Too long have we just watched these trends. Too long have our towns crumbled, our families pulled apart. Too long have we tolerated economic chaos to buy trinkets for a few dollars less. The social costs have been staggering.

A global economy bears many benefits to us all. But uncritical globalism has had major consequences. We need masks, for example, but depend upon a corrupt Chinese government for them. The irony is thick.

Now is a great time to imagine what a national reset could look like.

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Bowyer: A Turning of the Tide in the Fight Against Coronavirus


We just passed the Passover and Easter Holiday weekends and I noticed something very interesting in the data published by the University of Washington.

It looks like the U.S. death rate from coronavirus peaked on April 10th, that is Passover and Good Friday. That day 2,077 people died, more than any other day before, and from there, daily death tolls look to be retreating.

Providence? Coincidence? You be the judge. But it certainly is poignant and spiritually powerful. Passover was the moment of peak death during the plagues on Egypt when Jews stayed at home together worshiping while the angel of death passed through the land. Good Friday was the peak death moment of human history, the hour of darkness before the turning of Easter and the defeating of death in the resurrection.

What an appropriate time for death to be on the retreat in our current struggle.

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Bowyer: A Smart Response to China


The evidence that China covered up the early days of the novel coronavirus that has now left the world in great danger is overwhelming.

China has suffered a well-deserved loss of “soft power” and goodwill here in the US.

Most of us are now awake to the evils of this regime. But—as we respond—we need to be smart about it.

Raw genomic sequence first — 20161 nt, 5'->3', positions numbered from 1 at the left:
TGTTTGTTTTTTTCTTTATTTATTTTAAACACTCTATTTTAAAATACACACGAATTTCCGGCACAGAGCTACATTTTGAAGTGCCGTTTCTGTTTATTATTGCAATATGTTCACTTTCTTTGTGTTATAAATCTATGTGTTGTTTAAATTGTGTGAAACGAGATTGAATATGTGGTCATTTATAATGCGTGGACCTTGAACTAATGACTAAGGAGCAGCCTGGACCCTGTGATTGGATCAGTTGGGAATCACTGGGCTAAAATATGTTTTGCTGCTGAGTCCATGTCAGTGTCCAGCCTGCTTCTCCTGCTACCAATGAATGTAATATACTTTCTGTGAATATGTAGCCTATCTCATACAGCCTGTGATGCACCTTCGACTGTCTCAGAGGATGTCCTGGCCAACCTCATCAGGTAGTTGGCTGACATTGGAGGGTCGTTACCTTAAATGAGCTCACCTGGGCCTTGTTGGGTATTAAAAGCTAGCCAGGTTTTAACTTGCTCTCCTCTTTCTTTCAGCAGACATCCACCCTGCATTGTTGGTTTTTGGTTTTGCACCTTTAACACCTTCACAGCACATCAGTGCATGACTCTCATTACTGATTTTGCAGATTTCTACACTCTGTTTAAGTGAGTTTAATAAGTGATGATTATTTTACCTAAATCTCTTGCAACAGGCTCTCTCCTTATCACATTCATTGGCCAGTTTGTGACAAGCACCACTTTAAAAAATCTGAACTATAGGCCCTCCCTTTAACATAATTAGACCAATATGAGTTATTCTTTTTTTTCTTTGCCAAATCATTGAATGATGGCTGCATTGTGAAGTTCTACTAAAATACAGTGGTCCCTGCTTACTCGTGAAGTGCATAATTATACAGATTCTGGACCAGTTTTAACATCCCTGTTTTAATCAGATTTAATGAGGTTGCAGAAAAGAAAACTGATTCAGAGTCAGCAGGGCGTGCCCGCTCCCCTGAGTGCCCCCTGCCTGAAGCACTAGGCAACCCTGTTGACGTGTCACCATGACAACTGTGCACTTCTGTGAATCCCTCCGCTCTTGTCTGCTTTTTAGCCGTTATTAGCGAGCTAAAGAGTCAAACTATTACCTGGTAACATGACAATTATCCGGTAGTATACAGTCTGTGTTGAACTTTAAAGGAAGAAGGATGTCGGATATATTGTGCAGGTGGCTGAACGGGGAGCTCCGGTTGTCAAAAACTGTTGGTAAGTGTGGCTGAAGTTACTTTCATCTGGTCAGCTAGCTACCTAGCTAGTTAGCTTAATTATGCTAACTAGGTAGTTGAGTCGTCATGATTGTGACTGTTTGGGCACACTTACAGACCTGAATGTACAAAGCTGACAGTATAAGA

We don’t need to be concerned about cheap toys and consumer electronics.

We need to get hyper-focused on genuinely strategic industries—especially high tech and biotech/pharma. The way to stop the rise of China is to put maximum legal pressure on U.S. tech executives who look the other way while China steals the military technologies of the future: AI, quantum computing, 5g networks and advanced biotechnology.

We need to protect the intellectual property that drives the rise and fall of great powers, the cutting edge of technology.

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Davenport: Celebrating Rugged Individualism


One lesson from the coronavirus crisis is that American rugged individualism is still alive.  While many wait for government to solve the problem, countless Americans are at work on it.

Perfume companies and distilleries retooled to make sanitizer, automakers manufacture ventilators, architects make face masks. Everything from education to funerals has reinvented.

Rugged individualism was prized on the Western frontier but is now attacked as selfish and out of date.  But when a crisis comes, we’re glad it’s there.

One misunderstanding about rugged individualism is that it stands against community, but just as pioneers traveled in wagon trains and built houses together, Americans today help one another with meals, hotel rooms, and groceries. Generosity abounds.

When the story of the Covid-19 crisis is written, rugged individualism should be a hero.